The Japan Meteorological Agency recorded a Magnitude 6.2 Earthquake at a depth of 160 km, off the south coast of the Kantō Region of Honshu Island, slightly before 5.20 am Japan Standard Time on Sunday 4 May 2014 (slightly before 8.20 pm on Monday 5 May, GMT). This is a large quake, though at a great depth (shock waves from Earthquakes lose energy as they pass through rock in any direction, including up), and it was felt across the Kantō Region, as well as adjacent areas of easter Chūbu Region and southern Tōhoku Region. There are no reports of any serious damage following this event, however seventeen people were reportedly injured, and delays were experienced on the train network.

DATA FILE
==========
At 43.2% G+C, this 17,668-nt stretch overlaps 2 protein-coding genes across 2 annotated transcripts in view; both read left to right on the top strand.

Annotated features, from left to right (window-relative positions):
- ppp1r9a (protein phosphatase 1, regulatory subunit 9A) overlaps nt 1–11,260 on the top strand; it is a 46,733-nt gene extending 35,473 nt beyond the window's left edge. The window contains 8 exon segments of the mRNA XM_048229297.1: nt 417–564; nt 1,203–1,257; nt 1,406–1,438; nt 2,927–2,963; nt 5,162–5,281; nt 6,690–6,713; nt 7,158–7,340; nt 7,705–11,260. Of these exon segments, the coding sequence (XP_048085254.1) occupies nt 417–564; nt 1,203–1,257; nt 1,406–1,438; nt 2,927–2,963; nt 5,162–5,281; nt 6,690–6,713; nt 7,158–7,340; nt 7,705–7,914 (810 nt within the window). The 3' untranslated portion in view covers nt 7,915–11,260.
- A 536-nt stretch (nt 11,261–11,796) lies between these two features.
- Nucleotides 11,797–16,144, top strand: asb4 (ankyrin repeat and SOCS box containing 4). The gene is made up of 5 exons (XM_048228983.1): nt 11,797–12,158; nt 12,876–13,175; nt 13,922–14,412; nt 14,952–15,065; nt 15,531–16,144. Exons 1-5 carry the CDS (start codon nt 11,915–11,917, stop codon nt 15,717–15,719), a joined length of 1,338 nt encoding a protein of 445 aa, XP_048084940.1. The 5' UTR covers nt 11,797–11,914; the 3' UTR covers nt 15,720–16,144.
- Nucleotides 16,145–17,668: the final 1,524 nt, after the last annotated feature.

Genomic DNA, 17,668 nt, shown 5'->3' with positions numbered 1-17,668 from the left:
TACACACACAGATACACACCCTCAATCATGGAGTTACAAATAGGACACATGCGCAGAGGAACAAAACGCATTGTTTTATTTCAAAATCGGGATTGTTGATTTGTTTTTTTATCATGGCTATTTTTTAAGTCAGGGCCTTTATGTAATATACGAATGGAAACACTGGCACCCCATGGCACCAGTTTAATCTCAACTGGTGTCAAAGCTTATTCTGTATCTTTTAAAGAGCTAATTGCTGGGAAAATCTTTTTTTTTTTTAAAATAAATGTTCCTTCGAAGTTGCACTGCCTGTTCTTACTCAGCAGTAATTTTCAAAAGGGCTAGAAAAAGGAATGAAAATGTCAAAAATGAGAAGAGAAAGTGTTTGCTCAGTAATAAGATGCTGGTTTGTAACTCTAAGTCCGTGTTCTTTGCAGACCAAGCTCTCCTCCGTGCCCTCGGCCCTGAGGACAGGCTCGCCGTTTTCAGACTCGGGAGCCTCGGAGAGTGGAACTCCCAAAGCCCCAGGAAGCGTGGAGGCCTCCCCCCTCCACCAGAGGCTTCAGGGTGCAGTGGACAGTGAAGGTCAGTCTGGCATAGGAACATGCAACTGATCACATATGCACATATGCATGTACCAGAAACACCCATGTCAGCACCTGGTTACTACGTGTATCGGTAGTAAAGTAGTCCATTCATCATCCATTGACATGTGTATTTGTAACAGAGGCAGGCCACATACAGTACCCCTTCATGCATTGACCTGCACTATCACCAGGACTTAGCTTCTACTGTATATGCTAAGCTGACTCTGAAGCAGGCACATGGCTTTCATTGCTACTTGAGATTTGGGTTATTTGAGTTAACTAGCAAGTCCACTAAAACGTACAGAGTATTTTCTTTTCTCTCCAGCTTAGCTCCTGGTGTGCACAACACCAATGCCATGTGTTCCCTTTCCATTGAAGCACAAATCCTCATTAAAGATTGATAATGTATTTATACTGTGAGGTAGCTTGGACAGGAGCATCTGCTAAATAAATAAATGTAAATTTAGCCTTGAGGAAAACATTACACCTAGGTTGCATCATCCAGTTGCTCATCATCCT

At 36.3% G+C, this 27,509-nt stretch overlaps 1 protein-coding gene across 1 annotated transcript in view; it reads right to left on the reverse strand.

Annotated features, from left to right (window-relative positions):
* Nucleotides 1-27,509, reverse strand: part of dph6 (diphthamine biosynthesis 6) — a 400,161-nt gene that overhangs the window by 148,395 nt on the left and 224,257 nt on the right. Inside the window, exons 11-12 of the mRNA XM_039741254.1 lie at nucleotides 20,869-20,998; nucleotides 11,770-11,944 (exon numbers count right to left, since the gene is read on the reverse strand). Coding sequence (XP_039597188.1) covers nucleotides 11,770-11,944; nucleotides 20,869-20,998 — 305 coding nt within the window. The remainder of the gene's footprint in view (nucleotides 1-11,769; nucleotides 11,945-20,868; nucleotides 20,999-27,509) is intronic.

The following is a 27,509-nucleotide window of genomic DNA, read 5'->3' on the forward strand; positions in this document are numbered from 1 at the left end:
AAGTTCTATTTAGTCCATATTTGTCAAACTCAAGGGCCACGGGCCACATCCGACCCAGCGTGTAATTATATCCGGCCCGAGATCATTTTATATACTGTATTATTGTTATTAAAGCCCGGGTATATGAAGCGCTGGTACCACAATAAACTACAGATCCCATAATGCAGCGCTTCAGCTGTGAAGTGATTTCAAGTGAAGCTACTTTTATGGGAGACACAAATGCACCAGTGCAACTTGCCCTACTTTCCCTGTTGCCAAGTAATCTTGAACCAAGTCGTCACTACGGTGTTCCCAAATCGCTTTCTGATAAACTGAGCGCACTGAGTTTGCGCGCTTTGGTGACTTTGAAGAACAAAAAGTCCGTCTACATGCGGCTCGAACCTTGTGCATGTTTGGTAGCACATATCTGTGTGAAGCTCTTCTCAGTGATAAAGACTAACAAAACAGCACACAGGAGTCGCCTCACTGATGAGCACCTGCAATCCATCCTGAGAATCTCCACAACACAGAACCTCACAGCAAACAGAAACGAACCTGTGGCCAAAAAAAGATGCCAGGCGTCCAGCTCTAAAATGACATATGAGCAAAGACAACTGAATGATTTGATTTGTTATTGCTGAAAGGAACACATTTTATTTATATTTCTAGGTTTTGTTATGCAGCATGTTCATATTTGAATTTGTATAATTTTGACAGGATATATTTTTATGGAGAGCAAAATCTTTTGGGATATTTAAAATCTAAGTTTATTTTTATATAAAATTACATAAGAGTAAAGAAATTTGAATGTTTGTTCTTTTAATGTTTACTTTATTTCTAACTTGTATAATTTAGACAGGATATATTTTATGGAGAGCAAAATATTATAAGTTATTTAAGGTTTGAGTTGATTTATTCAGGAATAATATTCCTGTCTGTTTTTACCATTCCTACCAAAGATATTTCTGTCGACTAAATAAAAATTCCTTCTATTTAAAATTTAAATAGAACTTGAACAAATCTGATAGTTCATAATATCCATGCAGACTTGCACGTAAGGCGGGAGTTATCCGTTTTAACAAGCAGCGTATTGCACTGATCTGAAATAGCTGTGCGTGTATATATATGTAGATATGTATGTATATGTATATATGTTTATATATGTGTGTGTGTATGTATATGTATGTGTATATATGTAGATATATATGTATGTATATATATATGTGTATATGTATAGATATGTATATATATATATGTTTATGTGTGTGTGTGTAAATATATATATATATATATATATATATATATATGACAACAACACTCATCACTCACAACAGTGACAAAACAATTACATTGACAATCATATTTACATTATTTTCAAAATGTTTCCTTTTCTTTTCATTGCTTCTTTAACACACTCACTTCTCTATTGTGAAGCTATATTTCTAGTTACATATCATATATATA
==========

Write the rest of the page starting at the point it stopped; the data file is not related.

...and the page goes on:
The approximate location of the 4 May 2014 Kantō Earthquake. Google Maps.
Japan has a complex tectonic situation, with parts of the country on four different tectonic plates. The eastern Honshu area lies on the boundary between the Okhotsk, Eurasian and Philipine Plates, where the Okhotsk Plate is passing beneath the Eurasian and Philipine Plates as it is subducted into the Earth, and, beneath the Kantō Region, the Pacific Plate being subducted beneath the Philipine plate. This is not a smooth process; the rocks of the two plates constantly stick together, only to break apart again as the pressure builds up, causing Earthquakes in the process.
The movement of the Pacific and Philippine Plates beneath eastern Honshu. Laurent Jolivet/Institut des Sciences de la Terre d'Orléans/Sciences de la Terre et de l'Environnement.
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